Originally published on the ReefBites Blog
Written by Erin Dillon
What do you get when you combine a three-meter-long piece of aluminum irrigation pipe, a fence post driver, an old pipe clamp, and a motley crew of scientific divers? Quite a lot, it turns out.
We were twelve meters deep on a fringing reef along the northern coast of Moorea, a French Polynesian island in the South Pacific, braving bad weather and blinding plumes of swirling silt to unravel the history of these reefs. We hammered relentlessly, trying to hold the pipe perfectly upright as it crept, centimeter by centimeter, deeper into the sediment (Fig. 1). Excitement coursed through usas the pipe slid further and further down into the matrix of sediment and dead branching coral. We held our breaths (figuratively speaking; don’t worry, diving safety officers), hoping that the core barrel would not hit a large coral head and get stuck. We hammered and hammered, the air left in our tanks being the only limiting factor.
Pounding the core barrel into the sand was challenging, but pulling it out was even harder. We curled ourselves awkwardly around the pipe and twisted and tugged until finally the core was free. This core would give us a chronology of the reef over the last several hundred years, pre-dating modern monitoring efforts and major human impact in the region.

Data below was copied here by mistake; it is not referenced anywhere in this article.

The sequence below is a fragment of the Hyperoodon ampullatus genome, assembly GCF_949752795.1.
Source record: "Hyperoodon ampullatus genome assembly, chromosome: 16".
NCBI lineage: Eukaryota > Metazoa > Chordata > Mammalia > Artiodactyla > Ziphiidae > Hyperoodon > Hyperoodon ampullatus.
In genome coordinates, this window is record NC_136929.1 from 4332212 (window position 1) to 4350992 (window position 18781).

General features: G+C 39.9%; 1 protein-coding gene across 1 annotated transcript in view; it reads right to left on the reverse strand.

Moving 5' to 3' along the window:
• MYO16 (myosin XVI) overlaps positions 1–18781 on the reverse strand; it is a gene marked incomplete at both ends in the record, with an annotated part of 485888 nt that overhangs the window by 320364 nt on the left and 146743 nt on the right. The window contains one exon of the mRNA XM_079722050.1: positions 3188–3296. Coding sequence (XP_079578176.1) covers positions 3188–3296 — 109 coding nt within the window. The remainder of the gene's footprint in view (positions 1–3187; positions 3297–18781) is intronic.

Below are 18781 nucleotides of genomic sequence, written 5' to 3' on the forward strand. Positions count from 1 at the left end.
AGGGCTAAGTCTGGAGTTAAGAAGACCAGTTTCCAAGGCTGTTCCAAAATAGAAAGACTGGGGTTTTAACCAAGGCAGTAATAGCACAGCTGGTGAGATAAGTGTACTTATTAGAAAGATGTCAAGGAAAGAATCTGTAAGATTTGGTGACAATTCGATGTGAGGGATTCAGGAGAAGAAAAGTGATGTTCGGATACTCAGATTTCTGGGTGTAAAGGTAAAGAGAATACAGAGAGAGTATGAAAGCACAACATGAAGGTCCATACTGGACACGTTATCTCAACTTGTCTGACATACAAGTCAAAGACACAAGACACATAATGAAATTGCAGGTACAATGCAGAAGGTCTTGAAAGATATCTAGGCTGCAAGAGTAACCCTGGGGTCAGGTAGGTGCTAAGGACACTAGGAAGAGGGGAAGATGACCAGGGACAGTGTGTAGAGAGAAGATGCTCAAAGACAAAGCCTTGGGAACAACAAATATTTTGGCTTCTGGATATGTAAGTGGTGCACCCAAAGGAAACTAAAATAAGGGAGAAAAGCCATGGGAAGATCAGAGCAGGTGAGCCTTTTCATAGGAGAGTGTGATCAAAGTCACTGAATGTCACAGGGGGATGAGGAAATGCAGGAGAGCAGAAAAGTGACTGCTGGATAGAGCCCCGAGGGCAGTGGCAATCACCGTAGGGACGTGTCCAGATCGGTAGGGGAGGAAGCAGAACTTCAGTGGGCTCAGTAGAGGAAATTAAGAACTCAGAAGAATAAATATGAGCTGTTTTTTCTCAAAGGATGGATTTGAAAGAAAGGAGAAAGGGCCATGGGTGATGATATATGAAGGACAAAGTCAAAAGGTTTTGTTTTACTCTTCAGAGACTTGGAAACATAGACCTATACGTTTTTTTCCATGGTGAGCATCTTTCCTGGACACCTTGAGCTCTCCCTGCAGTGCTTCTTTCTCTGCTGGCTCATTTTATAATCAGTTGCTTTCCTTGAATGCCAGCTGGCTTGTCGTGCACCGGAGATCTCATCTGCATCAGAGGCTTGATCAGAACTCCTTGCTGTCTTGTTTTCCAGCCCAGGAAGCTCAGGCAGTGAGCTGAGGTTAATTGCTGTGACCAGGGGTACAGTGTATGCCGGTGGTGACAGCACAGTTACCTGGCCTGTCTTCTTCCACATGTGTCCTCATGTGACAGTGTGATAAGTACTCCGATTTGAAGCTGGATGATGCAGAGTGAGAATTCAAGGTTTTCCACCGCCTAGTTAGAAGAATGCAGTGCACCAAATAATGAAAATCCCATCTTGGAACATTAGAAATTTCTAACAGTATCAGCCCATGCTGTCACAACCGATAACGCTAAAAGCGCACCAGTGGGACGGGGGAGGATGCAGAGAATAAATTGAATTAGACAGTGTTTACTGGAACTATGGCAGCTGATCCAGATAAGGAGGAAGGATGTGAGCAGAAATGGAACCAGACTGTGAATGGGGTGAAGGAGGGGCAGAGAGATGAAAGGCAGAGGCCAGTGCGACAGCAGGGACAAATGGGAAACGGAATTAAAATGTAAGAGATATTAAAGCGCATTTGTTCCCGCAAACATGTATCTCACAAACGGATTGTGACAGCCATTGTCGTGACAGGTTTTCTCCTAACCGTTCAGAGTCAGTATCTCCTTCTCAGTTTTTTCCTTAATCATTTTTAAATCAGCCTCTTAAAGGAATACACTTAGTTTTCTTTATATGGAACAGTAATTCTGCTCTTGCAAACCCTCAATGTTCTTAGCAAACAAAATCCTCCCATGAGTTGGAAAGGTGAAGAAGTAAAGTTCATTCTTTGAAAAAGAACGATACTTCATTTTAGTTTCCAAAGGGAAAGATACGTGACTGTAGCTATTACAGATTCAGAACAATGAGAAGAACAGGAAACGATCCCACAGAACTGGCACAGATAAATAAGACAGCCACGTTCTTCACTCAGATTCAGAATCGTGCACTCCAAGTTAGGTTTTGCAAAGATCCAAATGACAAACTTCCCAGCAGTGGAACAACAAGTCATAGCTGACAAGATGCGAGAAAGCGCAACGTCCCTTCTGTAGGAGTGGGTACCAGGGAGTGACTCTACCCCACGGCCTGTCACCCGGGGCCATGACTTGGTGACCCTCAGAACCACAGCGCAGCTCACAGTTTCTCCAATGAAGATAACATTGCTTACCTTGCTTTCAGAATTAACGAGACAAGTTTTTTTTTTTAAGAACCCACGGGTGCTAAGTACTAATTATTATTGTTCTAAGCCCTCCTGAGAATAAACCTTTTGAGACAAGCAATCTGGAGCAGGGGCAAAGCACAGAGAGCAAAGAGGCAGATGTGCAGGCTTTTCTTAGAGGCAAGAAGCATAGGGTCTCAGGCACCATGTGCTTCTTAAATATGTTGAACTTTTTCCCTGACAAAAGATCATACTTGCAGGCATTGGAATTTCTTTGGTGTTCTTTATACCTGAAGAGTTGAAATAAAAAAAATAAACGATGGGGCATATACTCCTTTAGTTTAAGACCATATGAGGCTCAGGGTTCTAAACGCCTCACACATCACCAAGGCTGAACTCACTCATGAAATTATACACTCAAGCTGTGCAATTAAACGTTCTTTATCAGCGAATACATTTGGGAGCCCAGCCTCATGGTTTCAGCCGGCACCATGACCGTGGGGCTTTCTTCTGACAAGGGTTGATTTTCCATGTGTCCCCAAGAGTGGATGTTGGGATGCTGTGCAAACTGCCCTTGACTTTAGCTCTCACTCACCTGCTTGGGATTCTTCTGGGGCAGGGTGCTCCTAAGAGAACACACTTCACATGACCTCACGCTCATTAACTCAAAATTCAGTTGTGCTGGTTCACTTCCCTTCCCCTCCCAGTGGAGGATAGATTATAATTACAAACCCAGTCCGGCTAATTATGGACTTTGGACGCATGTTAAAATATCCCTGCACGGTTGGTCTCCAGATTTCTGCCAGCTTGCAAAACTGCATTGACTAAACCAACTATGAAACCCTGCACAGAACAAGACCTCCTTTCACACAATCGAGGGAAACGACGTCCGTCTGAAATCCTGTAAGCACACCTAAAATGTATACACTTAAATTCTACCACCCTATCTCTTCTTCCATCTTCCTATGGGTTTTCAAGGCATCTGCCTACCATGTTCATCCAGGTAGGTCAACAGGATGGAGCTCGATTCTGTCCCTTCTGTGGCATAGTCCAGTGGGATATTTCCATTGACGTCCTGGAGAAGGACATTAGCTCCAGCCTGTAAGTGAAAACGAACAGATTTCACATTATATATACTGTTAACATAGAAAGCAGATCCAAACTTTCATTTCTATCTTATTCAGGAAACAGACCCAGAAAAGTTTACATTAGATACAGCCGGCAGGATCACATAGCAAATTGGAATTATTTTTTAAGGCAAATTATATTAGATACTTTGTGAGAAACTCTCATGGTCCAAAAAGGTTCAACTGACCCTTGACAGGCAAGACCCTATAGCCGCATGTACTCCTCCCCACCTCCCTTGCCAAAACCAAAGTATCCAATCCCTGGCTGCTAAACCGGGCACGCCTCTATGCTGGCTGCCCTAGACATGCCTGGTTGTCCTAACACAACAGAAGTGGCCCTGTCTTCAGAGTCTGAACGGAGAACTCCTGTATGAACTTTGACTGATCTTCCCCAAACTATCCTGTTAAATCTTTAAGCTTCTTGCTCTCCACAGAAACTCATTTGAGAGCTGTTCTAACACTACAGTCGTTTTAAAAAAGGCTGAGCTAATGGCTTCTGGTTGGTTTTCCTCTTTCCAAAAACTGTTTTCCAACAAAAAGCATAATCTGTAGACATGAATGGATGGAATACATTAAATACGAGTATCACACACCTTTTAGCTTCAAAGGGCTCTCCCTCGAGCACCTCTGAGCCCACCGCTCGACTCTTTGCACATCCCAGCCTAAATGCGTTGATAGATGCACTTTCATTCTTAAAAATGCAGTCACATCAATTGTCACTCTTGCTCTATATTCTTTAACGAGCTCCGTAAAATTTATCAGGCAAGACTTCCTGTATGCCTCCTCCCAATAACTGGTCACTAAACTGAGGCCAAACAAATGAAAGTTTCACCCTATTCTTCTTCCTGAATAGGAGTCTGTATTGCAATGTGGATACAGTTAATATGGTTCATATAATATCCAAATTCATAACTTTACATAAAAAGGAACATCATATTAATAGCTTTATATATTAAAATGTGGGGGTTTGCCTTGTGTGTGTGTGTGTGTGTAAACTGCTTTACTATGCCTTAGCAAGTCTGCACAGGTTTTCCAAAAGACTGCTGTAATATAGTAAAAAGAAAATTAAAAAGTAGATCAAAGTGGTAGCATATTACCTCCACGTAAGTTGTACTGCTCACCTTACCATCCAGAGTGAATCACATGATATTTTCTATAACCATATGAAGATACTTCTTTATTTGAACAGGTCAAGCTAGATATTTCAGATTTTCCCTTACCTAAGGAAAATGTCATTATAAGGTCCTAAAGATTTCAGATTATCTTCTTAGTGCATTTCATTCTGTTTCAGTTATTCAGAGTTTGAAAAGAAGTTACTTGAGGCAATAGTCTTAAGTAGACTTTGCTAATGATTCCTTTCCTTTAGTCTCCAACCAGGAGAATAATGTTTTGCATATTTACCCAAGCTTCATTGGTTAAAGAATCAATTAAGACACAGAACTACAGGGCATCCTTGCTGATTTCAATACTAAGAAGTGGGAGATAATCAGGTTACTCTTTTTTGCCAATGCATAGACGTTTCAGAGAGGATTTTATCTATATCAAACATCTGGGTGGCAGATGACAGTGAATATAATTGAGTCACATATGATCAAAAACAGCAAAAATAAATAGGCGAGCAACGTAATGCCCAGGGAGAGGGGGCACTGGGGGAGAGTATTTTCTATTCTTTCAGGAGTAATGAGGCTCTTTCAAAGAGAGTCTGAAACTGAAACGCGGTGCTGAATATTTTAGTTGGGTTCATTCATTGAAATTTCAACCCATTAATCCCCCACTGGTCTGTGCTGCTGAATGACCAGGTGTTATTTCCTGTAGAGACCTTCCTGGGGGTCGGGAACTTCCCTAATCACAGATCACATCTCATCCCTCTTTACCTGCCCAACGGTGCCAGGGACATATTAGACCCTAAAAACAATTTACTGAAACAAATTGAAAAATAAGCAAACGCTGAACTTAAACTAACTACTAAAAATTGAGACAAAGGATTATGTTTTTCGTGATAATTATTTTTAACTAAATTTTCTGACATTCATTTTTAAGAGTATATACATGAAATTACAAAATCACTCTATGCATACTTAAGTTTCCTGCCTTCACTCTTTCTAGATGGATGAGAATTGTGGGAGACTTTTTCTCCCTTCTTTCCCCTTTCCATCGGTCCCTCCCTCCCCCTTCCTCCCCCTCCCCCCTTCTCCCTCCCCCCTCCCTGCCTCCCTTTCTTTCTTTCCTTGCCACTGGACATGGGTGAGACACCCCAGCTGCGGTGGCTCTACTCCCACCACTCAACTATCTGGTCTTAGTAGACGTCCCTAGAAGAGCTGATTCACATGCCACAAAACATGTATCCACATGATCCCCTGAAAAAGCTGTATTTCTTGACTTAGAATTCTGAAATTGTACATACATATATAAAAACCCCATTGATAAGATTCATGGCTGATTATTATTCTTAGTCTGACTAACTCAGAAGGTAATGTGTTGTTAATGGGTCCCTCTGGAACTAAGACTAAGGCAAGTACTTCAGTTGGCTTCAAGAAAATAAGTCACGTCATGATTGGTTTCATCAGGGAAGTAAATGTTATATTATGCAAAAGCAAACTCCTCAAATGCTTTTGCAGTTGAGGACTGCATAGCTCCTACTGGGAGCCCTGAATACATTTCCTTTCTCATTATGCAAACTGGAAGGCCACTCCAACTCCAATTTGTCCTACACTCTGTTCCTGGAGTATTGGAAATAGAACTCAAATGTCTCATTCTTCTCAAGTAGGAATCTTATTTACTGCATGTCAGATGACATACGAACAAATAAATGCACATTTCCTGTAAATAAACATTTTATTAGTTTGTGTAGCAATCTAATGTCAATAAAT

After over 20 hours of dive time as well as significant lifting, paperwork, and logistical maneuvering, we tallied up our spoils – around 650kg of sand. These samples were then shipped on pallets over 6700km to our lab in California, where they will be processed and carefully examined with a microscope to yield a tiny treasure trove of shark dermal denticles, fish teeth, otoliths, urchin spines, sponge spicules, foraminifera, and coral fragments – each piece a window into the past. Together, these remnants, contextualized by high precision coral dating, allow us to reconstruct how these coral reefs have changed over time alongside Moorea’s human history. I’ll be spending my days counting and classifying the shark dermal denticles (Dillon et al. 2017) to explore how shark communities shifted in size and composition over time on islands with different levels of human impact and settlement histories (Moorea as compared to Tetiaroa and Rangiroa). At the same time, some of my colleagues in the lab will be teasing apart patterns in the number and types of fish otoliths and teeth, particularly those belonging to important reef herbivores. Our coring work on Moorea is one piece of this larger puzzle, but it all begins with countless meters of pipe, ambition, and a lot of heavy lifting.
Dillon E, Norris R, O’Dea A (2017) Dermal denticles as a tool to reconstruct shark communities. Mar Ecol Prog Ser 566:117–134. http://dx.doi.org/10.3354/meps12018.